Trail construction will start next spring and entail site preparation, a surface capped with stone dust and a design that is compatible with the surrounding landscape and neighborhood, taking advance of nearby Heritage Park. Where feasible, the path will be eight-feet wide



http://www.trentonian.com/articles/2009/10/09/news/doc4aceaa86a4a8d919312715.txt

Taken from "New Jersey Interurbans and Streetcar Railroads" -- http://www.american-rails.com/new-jersey-interurbans.html

"Trenton Princeton Traction Company: The Trenton Princeton Traction Company operated within the City of Trenton and would come under the control of the Reading Railroad. Passenger service on the railroad lasted until 1941 but freight service carried on into the 1970s before the route was finally abandoned."

Here is a forum post by rail-fans about the line including links to historic maps, Google-maps, Bing-maps, and photos in Photobucket.


http://www.railroad.net/forums/viewtopic.php?t=24020&p=236776#p236776



Johnson Trolley Line Trail and Trenton-Princeton Traction Company on Stickymap -- http://www.stickymap.com/mappage?m=47489&t=Johnson Trolley Line Trail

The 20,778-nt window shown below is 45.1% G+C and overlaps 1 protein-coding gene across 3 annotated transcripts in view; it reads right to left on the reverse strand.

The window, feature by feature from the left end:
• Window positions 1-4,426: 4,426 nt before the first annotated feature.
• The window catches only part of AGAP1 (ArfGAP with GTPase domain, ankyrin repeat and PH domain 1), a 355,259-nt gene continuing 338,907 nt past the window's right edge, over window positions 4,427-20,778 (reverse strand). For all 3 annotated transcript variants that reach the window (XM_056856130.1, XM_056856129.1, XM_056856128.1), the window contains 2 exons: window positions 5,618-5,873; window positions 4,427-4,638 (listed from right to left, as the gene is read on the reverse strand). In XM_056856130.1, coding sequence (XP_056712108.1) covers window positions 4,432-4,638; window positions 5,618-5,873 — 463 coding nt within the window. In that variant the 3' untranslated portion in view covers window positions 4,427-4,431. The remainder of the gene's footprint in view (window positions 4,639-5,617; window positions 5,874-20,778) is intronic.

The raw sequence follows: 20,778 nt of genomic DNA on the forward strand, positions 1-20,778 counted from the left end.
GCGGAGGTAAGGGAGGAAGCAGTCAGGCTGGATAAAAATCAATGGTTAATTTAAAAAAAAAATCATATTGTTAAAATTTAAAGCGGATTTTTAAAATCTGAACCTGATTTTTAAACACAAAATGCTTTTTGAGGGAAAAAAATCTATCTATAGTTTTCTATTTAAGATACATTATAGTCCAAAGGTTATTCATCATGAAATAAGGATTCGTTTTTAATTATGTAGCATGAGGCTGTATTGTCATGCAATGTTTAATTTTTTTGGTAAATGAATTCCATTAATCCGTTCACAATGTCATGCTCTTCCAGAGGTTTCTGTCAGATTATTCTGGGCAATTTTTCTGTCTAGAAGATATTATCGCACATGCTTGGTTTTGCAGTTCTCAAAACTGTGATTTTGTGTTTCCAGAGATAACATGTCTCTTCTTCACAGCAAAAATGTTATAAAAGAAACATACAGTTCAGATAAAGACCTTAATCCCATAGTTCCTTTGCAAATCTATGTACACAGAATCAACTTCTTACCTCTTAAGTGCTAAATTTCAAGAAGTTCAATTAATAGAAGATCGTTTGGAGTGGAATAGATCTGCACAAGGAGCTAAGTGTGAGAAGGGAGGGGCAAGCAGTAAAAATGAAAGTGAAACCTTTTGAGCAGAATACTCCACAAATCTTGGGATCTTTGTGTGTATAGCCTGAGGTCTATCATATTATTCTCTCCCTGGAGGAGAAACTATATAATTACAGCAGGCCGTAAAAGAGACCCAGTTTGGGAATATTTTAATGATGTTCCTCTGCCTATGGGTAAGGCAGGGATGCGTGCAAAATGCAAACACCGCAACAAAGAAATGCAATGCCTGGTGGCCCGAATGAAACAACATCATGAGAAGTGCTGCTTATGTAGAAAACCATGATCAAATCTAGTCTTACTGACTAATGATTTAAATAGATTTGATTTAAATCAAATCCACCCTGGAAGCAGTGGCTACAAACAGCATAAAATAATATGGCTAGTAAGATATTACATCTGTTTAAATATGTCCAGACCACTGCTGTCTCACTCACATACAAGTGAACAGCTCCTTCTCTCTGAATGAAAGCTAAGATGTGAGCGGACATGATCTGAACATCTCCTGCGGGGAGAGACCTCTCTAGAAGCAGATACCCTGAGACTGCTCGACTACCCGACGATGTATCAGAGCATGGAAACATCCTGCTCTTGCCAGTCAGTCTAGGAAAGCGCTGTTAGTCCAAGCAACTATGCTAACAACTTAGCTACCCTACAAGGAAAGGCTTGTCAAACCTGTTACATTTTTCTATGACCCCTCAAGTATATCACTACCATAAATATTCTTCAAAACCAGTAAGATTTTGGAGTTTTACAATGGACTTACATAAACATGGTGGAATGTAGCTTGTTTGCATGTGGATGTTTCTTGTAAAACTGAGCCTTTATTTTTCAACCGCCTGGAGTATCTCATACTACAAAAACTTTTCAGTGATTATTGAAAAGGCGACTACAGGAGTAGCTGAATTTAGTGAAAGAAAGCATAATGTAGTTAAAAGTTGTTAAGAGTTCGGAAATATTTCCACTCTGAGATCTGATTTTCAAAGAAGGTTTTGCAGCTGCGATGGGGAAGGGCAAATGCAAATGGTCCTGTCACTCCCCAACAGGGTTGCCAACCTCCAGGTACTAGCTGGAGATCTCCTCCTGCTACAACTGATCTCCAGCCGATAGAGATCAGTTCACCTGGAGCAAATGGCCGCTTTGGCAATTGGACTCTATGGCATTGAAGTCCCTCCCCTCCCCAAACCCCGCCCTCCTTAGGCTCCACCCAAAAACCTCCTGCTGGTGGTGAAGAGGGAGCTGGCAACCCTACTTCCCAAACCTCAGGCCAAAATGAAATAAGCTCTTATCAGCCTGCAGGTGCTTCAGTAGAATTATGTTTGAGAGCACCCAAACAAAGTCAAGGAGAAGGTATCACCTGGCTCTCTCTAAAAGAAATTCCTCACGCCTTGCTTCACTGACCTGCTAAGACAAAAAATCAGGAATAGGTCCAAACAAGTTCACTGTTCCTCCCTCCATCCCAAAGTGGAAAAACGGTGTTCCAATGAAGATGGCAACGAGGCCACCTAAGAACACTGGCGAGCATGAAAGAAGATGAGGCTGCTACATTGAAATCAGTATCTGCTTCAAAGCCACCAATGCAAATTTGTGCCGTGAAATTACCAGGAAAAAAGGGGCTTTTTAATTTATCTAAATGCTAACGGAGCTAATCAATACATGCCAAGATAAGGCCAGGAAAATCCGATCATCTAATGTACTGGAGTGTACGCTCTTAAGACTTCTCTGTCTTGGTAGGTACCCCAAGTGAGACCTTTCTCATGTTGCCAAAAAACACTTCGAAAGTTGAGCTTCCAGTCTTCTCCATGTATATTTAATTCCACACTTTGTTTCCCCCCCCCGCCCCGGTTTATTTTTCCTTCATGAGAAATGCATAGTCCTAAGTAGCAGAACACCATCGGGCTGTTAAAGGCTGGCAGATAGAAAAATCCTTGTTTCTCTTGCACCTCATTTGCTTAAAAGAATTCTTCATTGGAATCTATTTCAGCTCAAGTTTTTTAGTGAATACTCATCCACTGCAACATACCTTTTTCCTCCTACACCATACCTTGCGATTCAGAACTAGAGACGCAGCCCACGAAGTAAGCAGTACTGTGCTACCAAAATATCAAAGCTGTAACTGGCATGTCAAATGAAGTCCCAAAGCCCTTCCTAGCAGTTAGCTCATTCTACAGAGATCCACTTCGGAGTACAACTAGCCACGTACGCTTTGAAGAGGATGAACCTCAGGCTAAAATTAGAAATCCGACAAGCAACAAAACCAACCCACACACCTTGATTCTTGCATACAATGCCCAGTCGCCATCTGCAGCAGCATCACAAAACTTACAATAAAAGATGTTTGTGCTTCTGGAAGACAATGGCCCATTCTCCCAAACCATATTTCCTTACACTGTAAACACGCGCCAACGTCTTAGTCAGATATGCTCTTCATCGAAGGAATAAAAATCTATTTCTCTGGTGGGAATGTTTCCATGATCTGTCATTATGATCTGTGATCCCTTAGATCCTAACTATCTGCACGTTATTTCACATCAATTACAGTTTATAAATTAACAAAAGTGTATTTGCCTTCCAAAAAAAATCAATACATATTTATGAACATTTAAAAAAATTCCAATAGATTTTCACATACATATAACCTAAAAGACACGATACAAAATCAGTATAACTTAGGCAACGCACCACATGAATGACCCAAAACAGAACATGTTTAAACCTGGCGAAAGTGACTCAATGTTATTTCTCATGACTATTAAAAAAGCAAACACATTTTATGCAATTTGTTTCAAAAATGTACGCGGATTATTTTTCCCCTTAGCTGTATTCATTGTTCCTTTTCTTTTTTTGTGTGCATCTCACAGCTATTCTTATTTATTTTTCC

Lawrence Township, NJ - Trail Guide

http://www.lawrencetwp.com/documents/LawrenceTrailGuide.pdf


Regarding Fred's review.
Some people in Central New Jersey confuse the names of the Interstate Highways. When Fred write "I-195", what he means is "I-95", which is around the north of Trenton, not running East to Belmar, NJ.

"I evaluated this trail in two separate trips, since there is no starting point or ending point listed for the 2.5 miles, and the ROW is much longer than that.

There is a section in the northern part of Lawrenceville from Gordon Rd to Denow Rd (at I-195) which parallels Rte 206 (to the west of it). It varies from mown grass, packed earth, and fine gravel. It is less than a mile long and pleasant. There is a narrow open culvert, which can be stepped across, but bikes would have to go around (easy). I-195 is at ground level, so there will be no connection to the ROW on the other side, except by a long road detour.

From I-195 to Eggert Crossing Rd (just over 1 mile), 1/3 at the north end is completely overgrown, the next 1/3 is a flooded cut on the campus of Rider U. The next 1/3 is a grassy, dirt road, with a detour to ford a very shallow brook where a bridge is out.

From Eggert Crossing Rd south, the trail is wide and paved for about 1/2 mile, then grassy to packed dirt for another 1/2 mile. Here the ROW crosses a good, solid wooden bridge into the town of Ewing. It continues over a mile in Ewing and the surface is good. There is some puddle formation, but plenty of dry ""shoulders"". At Spruce St in Ewing, the ROW ran down the middle of 5 th St to Olden Ave. Here the ROW disappears into brush in a used car lot.

The better sections are not bad, but the middle is the pits! It would help if the town would define it's official route!

Rates 1 4 out of 10!

Fred"